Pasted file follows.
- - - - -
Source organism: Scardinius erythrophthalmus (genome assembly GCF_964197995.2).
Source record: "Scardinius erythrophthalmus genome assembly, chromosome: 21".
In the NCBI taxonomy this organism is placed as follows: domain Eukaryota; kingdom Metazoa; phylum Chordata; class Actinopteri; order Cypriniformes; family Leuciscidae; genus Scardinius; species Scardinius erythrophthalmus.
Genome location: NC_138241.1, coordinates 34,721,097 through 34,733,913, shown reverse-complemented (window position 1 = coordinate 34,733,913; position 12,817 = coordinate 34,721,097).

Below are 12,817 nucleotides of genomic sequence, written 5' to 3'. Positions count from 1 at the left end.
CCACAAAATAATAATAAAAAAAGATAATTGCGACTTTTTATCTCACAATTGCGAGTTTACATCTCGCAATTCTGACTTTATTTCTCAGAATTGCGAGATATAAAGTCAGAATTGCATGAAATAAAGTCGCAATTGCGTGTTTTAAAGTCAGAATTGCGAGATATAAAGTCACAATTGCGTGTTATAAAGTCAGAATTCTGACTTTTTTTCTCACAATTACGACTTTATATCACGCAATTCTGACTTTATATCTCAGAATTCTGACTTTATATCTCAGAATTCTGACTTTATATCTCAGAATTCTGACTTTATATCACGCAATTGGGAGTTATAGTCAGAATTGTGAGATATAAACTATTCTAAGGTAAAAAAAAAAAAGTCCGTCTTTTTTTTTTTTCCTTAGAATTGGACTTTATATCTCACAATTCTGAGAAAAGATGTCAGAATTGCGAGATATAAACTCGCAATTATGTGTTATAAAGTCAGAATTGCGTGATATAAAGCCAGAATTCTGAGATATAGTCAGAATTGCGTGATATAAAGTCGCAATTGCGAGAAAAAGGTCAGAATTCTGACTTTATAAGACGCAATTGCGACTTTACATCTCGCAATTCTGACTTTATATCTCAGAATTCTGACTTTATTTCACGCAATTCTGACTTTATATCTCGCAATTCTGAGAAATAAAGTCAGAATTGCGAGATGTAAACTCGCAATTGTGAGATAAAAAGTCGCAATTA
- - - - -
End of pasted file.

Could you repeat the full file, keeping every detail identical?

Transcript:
Source organism: Scardinius erythrophthalmus (genome assembly GCF_964197995.2).
Source record: "Scardinius erythrophthalmus genome assembly, chromosome: 21".
In the NCBI taxonomy this organism is placed as follows: domain Eukaryota; kingdom Metazoa; phylum Chordata; class Actinopteri; order Cypriniformes; family Leuciscidae; genus Scardinius; species Scardinius erythrophthalmus.
Genome location: NC_138241.1, coordinates 34,721,097 through 34,733,913, shown reverse-complemented (window position 1 = coordinate 34,733,913; position 12,817 = coordinate 34,721,097).

Below are 12,817 nucleotides of genomic sequence, written 5' to 3'. Positions count from 1 at the left end.
CCACAAAATAATAATAAAAAAAGATAATTGCGACTTTTTATCTCACAATTGCGAGTTTACATCTCGCAATTCTGACTTTATTTCTCAGAATTGCGAGATATAAAGTCAGAATTGCATGAAATAAAGTCGCAATTGCGTGTTTTAAAGTCAGAATTGCGAGATATAAAGTCACAATTGCGTGTTATAAAGTCAGAATTCTGACTTTTTTTCTCACAATTACGACTTTATATCACGCAATTCTGACTTTATATCTCAGAATTCTGACTTTATATCTCAGAATTCTGACTTTATATCTCAGAATTCTGACTTTATATCACGCAATTGGGAGTTATAGTCAGAATTGTGAGATATAAACTATTCTAAGGTAAAAAAAAAAAAGTCCGTCTTTTTTTTTTTTCCTTAGAATTGGACTTTATATCTCACAATTCTGAGAAAAGATGTCAGAATTGCGAGATATAAACTCGCAATTATGTGTTATAAAGTCAGAATTGCGTGATATAAAGCCAGAATTCTGAGATATAGTCAGAATTGCGTGATATAAAGTCGCAATTGCGAGAAAAAGGTCAGAATTCTGACTTTATAAGACGCAATTGCGACTTTACATCTCGCAATTCTGACTTTATATCTCAGAATTCTGACTTTATTTCACGCAATTCTGACTTTATATCTCGCAATTCTGAGAAATAAAGTCAGAATTGCGAGATGTAAACTCGCAATTGTGAGATAAAAAGTCGCAATTA